In certain circles they are known simply as YouTubers -- the cyber celebs who know how to go viral. These aren't your one-post wonder videos of cute pets or of a little calm girl and her terrified father on a roller coaster at an amusement park that happens to hit every morning show. The real YouTubers are a unique group of people whose frequent and hugely-watched posts have loyal followings that rival major celebrities.
It is a different kind of star. These internet sensations are totally in control of their own destiny (provided they get the traffic). Like the Hollywood star system, many of the cyber celebrities are represented by agents but they don't have the attitude that can often come with fame. Maybe that's because they are followed online rather than by paparazzi and tabloids.
I discovered this after trekking to Anaheim, California with my 11-year old son to attend Video Conference, known as Vidcon. As we walked into the Anaheim Convention Center, a number of people began surrounding a 20-something year old guy. Having grown up in Los Angeles I knew it was some kind of star sighting... I just didn't recognize the face... at all! "Who is that," I asked my son? "That's Mystery Guitar Man," he replied, wishing I hadn't asked so loudly.
You quickly find out that those funny viral videos are a very small part of the YouTube landscape. It has all transformed into million-viewed make-up tutorials and canny product placements. These days more and more people are cashing in on those YouTube clicks and getting uber famous too.
There are a number of big YouTube stars that may not be household names yet, but have audiences larger than Jay Leno or David Letterman. And their fan base is as fiercely loyal and partisan.
Three years ago just over a thousand people attended the first-ever VidCon. It's now over six thousand strong filled mainly with young tween and teenage girls. Upon running into a flummoxed friend at the conference she blurted out, "I am officially 100!" But despite feeling ancient, it was actually quite fascinating to see the YouTube star system in action.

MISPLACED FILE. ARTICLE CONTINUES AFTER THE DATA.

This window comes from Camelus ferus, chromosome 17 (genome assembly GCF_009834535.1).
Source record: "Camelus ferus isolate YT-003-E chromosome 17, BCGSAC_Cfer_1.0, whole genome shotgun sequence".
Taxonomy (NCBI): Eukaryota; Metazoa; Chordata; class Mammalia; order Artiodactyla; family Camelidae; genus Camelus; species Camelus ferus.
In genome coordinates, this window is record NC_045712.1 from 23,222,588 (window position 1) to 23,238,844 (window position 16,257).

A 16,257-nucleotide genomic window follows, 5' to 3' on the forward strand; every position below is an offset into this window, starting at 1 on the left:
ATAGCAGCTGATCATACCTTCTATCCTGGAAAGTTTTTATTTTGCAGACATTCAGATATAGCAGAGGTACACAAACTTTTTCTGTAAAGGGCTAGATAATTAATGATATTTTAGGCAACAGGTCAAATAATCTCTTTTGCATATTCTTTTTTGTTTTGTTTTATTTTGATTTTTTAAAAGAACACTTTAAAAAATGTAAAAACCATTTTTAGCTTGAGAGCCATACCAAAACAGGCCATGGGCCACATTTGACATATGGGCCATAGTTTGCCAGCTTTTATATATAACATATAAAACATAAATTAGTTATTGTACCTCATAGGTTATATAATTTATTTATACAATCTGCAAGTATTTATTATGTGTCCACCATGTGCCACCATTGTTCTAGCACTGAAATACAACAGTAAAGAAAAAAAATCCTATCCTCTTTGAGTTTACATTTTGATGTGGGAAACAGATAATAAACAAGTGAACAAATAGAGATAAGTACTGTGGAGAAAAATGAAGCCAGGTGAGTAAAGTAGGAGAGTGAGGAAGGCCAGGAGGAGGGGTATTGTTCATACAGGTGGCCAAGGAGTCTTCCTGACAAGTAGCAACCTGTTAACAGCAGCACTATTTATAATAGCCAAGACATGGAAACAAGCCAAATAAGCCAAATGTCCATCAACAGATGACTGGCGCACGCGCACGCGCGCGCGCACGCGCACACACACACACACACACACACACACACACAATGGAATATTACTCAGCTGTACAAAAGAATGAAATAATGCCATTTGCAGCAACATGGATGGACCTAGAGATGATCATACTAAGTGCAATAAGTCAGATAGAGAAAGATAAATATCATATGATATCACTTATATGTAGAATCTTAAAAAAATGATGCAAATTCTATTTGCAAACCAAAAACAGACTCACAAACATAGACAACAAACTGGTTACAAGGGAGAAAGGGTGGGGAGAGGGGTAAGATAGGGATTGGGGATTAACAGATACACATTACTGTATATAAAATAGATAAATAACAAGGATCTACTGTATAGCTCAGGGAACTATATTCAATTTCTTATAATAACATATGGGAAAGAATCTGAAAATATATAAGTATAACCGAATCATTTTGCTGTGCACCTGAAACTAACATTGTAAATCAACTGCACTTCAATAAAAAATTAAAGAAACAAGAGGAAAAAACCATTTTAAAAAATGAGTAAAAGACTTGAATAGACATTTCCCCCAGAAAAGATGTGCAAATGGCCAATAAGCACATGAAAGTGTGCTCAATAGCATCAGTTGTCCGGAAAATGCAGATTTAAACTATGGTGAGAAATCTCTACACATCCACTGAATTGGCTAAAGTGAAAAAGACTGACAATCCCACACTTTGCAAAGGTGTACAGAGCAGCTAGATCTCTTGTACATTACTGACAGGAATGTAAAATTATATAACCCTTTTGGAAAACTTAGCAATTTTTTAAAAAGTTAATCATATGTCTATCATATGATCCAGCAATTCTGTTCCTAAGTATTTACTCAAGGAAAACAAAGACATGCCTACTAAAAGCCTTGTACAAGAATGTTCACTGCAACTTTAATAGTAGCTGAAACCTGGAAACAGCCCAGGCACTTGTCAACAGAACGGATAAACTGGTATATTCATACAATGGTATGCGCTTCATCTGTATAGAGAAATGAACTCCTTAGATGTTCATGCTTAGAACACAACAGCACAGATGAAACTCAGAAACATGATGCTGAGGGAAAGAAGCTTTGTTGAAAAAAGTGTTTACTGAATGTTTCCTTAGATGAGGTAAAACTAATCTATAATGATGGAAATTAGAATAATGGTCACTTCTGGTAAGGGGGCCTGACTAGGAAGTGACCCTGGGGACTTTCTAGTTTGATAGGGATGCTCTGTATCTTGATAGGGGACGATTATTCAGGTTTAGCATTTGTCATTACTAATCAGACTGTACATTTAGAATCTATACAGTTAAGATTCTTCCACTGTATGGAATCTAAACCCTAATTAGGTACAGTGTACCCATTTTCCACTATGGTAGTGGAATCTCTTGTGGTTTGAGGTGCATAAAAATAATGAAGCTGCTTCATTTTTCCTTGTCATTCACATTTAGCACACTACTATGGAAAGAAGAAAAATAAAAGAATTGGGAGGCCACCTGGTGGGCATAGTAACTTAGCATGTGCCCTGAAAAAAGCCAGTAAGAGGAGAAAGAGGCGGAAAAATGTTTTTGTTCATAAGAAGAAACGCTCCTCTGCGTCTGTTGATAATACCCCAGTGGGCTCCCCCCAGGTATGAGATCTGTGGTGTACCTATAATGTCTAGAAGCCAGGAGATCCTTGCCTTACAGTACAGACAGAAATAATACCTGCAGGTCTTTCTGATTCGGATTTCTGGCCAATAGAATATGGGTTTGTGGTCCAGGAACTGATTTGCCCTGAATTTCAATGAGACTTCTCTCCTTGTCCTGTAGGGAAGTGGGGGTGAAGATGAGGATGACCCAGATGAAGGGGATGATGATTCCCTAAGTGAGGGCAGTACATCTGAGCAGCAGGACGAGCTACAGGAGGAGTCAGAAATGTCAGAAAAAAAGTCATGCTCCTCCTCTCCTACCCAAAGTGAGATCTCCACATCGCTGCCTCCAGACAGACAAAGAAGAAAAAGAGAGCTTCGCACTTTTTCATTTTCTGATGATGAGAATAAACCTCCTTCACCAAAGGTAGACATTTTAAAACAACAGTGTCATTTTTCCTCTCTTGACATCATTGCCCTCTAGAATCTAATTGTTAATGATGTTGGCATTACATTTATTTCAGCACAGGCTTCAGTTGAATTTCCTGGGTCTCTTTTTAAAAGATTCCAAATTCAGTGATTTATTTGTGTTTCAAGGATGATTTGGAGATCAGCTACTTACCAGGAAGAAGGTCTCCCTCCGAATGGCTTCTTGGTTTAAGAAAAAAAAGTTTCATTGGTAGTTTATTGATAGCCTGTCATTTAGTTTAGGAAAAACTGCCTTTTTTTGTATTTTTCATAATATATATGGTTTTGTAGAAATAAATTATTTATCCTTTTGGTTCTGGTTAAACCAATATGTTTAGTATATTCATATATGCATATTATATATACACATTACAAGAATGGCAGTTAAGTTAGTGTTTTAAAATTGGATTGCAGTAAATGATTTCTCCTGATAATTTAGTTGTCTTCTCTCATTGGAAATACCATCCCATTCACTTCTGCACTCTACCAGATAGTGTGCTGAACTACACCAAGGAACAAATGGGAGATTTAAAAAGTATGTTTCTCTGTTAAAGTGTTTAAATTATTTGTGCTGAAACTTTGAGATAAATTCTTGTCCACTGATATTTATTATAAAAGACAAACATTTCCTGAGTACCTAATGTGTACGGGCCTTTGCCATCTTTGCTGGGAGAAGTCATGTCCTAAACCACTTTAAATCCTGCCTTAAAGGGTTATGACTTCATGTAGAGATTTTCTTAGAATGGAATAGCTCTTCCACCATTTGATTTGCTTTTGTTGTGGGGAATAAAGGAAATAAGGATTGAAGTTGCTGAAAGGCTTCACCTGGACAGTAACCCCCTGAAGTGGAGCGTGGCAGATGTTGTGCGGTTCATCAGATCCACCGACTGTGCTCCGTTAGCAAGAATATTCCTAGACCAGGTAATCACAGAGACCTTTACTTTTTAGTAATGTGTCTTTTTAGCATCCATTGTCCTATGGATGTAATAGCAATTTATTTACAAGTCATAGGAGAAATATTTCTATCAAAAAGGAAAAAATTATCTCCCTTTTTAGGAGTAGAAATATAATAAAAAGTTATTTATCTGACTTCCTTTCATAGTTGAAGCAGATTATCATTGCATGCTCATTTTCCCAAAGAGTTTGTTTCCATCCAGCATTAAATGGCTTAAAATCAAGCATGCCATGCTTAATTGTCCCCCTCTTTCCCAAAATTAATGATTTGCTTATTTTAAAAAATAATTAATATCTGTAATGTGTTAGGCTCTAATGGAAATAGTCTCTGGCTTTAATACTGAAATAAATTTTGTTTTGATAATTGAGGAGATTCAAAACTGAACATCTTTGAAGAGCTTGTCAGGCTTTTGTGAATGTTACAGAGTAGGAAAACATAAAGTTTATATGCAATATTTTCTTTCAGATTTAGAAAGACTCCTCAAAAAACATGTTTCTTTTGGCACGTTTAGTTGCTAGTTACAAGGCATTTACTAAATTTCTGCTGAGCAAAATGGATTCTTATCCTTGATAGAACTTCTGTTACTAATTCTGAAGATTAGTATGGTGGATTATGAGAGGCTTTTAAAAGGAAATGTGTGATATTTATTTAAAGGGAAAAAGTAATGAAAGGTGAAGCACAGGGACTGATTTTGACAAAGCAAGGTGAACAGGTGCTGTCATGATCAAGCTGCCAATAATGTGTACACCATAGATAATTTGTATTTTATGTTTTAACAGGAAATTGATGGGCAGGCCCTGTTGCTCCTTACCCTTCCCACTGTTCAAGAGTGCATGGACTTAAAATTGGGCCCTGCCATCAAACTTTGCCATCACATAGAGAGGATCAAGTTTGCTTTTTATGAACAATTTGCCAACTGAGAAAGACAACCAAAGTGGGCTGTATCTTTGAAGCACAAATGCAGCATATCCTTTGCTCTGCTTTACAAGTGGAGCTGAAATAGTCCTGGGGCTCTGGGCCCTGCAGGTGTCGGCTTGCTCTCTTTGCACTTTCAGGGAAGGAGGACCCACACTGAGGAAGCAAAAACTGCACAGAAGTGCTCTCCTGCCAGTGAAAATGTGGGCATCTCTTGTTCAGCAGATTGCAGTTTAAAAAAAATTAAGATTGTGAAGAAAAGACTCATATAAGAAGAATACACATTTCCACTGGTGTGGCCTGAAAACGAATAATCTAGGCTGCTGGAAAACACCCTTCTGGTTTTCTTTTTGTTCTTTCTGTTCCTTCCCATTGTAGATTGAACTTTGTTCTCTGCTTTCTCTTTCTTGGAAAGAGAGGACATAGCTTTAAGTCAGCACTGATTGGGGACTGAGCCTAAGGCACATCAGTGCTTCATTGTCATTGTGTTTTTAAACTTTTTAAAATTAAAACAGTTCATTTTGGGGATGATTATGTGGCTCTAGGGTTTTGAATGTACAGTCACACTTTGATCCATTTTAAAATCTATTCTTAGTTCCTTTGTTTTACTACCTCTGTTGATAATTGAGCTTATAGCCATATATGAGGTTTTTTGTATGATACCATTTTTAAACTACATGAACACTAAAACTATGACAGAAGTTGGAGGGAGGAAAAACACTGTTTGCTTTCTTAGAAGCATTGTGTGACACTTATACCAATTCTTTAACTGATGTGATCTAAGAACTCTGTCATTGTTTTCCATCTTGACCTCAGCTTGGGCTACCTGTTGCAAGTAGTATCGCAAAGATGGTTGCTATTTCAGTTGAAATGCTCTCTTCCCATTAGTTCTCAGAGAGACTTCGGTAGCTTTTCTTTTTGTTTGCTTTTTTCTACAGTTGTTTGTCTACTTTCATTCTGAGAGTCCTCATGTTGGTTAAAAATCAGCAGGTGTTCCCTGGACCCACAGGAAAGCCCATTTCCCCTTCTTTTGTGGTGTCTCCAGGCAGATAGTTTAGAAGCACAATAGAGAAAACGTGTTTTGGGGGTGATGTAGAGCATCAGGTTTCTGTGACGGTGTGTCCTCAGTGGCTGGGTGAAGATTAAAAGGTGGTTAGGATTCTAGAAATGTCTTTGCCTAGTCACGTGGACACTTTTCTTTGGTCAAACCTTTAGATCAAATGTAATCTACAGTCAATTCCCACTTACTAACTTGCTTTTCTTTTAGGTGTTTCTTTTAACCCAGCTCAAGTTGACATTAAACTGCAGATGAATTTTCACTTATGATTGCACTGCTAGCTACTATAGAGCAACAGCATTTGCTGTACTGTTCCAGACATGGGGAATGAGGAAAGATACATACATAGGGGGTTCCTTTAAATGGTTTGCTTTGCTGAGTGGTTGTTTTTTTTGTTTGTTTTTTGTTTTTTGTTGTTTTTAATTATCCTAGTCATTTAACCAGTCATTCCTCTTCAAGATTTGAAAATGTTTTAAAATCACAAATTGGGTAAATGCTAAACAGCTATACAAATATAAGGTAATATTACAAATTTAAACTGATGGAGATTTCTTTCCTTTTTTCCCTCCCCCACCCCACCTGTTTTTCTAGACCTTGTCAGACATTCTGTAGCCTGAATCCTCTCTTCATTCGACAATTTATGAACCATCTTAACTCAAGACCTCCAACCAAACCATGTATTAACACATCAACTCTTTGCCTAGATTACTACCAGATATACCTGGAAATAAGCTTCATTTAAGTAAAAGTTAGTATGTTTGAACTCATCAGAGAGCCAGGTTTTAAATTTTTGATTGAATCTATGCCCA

Though these internet sensations may not be as recognizable as Ryan Gosling or Gwyneth Paltrow, they have just as many millions of loyal fans. "It is a little different than a celebrity," says Joe Penna, the YouTube sensation also known as Mystery Guitar Man -- the very one I didn't recognize when we walked in. "People feel a little bit more like they're my friends and not like they are going up to George Clooney. It's more like, 'Hey, Joe what's up?'" That familiar feeling of knowing someone may explain why he has over two-million subscribers.
Another big star is the reigning YouTube queen known as iJustine. At 28, Justine Ezarik has millions of loyal followers. The viral video superstar who can best be described as having the looks of a supermodel, the mind of a tech geek and the quick wit of a late night talk show host, had her first website at the age of 11. She knows how to take a television apart, is obsessed with Apple products, plays the video game "Call of Duty" all while paradoxically loving fashion and makeup.
At Vidcon she was an internet celebrity par excellence, a superstar, barely managing a walk through the Anaheim convention center without a crowd eagerly surrounding her with pleas for an autograph. Even when she went outside to do a television interview, teenage girls surrounded her asking for an autograph and how to get started on YouTube. She simply replies, "Just start," and adds, "I've definitely posted videos that are very bad, but the best part of getting a very engaged audience is they become your friends."
iJustine may not be a mainstream name quite yet, but she is a brand. In addition to millions of fans, she has big business contracts too. Over the last couple of years she has signed deals with companies from Bing to Nikon to Mattel. Writer/producer Jill Golick understands the new game and is trying to emulate a similar business model. Her Ruby Skye P.I. is a digital detective series for tweens on YouTube. She came to Vidcon from Toronto to create a buzz for what Golick describes as an online Nancy Drew-type show that was launched in 2010. "These are the rock stars of YouTube. These are the people who are making money on the web," she says as she sits in her booth on the edge of the convention floor. "These are the people who have an avid fan base and know how to connect to an online community and build it."
But for now, anyway, YouTube stars get some of the perks of being a star in the online community while still being able to walk the streets normally without being mobbed. Maybe they'll get recognized by a kid at the mall or at a foreign airport. "Vidcon is a concentration of people who are watching your videos," explained Justine of the constant tweens and teens seeking her autograph on the convention floor. "In everyday life it isn't like it is here. After all, just because these Internet stars are more approachable than their small or silver screen peers doesn't mean they aren't cashing in where they can.
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